fbq('init', 'YOUR-FB-ID');
fbq('track', 'PageView');
</script>
<noscript>
<img height="1" width="1"
src="https://www.facebook.com/tr?id=YOUR-FB-ID=PageView
&noscript=1"/>
</noscript>
<!-- End Facebook Pixel Code -->

2. Determine the trigger/s:

The Facebook Pixel Tag, created with custom HTML and fired in all pages

3. Verify if your pixel is working: https://www.facebook.com/business/m/pixel-set-up-step-4

 

 

Usabilla

This guide will help you install the Usabilla tag on your Planet 4 pages (for usage, see > Set up and manage your Usabilla account)

1. Login in Usabilla to get your button’s installation code:
(Setup > Choose your button > Options > Installation Instructions)

(!) Repeat this action for both Desktop and Mobile button

2. Edit Usabilla tag in Google Tag Manager

Usabilla is a Custom HTML tag. You will need to edit the last lines of the code and insert the link for Desktop and Mobile buttons:

3. Don’t forget to check the triggers.

With this setup, you will fire the Usabilla tag only on Planet 4 pages – but you change this and choose where do you want to use the tool.

4. Preview your container!  Check if Usabilla feedback button is appearing in your website before publishing it

 

 


GTM workflows

Test (Preview) your GTM Container

Since GTM can de facto change a lot of things in your P4 website 9at least form the front-end perspective) it is highly recommended to test your GTM container in Preview mode. It’s easy, you only have to select “preview” on top right.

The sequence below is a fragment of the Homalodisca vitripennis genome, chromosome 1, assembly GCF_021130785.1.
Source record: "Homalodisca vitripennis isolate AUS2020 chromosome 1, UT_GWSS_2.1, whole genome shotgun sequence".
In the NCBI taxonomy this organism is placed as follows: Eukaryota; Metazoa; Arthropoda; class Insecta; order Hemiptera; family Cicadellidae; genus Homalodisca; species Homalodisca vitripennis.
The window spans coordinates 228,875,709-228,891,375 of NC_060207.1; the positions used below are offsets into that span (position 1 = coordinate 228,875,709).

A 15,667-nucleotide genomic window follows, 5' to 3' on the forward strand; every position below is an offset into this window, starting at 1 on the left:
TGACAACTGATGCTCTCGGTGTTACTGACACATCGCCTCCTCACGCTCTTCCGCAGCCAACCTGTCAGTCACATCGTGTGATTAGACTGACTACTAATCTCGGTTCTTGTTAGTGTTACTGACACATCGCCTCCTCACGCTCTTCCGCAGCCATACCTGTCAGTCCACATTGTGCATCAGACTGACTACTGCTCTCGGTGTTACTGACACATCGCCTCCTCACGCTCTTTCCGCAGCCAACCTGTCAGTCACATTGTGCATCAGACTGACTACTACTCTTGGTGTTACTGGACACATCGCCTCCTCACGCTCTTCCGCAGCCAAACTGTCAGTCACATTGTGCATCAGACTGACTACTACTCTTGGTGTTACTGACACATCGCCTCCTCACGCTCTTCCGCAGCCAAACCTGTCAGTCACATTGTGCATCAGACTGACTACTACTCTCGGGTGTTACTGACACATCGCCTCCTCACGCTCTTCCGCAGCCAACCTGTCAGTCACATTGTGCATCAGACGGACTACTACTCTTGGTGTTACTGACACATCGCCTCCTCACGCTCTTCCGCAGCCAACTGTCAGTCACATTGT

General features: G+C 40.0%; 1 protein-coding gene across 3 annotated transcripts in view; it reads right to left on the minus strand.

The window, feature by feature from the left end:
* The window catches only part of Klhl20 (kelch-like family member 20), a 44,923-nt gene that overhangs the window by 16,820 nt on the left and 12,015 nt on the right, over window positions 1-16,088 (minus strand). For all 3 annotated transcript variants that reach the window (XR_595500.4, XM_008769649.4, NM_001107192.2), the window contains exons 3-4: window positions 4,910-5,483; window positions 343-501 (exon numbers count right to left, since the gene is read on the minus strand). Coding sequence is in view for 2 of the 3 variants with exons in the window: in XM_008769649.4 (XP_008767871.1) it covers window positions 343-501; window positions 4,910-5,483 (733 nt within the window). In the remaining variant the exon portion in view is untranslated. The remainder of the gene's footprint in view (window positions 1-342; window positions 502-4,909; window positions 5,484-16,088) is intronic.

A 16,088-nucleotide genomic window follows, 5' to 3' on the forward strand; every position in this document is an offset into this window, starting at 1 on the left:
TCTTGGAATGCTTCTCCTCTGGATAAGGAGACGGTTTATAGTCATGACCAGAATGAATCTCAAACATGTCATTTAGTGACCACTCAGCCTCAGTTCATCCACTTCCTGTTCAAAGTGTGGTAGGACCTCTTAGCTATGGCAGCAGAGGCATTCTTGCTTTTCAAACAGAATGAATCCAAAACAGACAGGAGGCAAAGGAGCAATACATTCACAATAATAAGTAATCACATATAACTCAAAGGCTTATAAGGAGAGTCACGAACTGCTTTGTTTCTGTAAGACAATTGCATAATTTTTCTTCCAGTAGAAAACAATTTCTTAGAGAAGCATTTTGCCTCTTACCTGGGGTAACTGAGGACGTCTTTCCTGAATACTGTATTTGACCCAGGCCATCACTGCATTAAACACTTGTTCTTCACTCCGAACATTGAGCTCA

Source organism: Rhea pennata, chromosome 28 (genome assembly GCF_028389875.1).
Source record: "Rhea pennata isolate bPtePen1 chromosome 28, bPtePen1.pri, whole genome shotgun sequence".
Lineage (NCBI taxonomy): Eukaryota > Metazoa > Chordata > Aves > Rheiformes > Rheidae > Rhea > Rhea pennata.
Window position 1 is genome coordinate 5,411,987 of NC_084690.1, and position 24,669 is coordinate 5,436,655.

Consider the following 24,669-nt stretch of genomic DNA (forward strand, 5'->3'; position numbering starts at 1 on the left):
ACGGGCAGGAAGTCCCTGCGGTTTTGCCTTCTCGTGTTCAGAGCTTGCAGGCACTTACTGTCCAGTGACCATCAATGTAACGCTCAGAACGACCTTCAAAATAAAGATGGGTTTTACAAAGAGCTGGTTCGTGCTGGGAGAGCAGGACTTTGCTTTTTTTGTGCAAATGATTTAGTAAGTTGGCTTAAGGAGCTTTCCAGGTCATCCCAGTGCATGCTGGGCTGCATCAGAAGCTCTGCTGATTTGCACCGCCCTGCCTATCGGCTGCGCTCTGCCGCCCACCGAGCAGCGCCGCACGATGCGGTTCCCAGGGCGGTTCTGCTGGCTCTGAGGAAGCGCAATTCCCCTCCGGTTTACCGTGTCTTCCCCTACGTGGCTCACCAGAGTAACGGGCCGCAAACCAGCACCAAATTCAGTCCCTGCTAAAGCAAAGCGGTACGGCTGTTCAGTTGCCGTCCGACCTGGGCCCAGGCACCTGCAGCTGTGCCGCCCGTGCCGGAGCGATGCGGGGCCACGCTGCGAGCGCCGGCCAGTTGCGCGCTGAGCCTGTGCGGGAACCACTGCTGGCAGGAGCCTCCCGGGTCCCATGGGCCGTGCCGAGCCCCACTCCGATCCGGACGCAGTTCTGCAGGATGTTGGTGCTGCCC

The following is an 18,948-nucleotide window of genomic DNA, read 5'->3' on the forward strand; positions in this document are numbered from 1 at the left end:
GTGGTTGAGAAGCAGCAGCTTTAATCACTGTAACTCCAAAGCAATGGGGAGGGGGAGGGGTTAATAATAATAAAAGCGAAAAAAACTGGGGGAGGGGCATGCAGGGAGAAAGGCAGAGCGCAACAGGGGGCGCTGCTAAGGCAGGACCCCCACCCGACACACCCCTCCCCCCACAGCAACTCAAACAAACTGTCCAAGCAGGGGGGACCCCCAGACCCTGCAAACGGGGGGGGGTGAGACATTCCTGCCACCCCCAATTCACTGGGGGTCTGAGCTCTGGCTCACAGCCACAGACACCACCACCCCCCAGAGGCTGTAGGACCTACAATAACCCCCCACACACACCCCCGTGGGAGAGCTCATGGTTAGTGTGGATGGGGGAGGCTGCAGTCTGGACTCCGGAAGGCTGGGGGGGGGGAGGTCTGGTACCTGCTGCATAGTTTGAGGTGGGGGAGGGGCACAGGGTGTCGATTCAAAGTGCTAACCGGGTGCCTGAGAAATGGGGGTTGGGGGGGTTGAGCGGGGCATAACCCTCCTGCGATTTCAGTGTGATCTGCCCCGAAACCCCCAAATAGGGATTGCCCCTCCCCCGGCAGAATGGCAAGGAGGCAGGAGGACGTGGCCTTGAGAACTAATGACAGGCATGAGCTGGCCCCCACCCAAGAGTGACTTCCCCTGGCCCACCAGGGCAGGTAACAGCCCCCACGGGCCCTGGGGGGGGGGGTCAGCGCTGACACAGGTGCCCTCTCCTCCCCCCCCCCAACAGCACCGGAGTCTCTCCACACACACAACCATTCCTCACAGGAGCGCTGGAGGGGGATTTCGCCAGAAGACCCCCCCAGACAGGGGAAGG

Previewing the container in GTM – the orange banner shows you that you can test without publishing the container

By loading your P4 website in the same browser where you are in preview mode, you will see which tags are being fired at what point, to test triggers and variables.

Debugging is easy in preview mode, you can quickly check which tags are being fired and which are not

 

 

Publish (Submit) your GTM Container

All good? Ready to rock with all your variables, tags and triggers? Great, just hit “Publish” and sing like no one is listening…

Publishing a version of the GTM Container, see where you can add details of what this version contains or select the environments?

LAST TRIPLE CHECK! you should have already done it, but did you remember to connect your GTM container to your P4 site in Settings? Yes, cool, just checking…

 

 


Links & Resources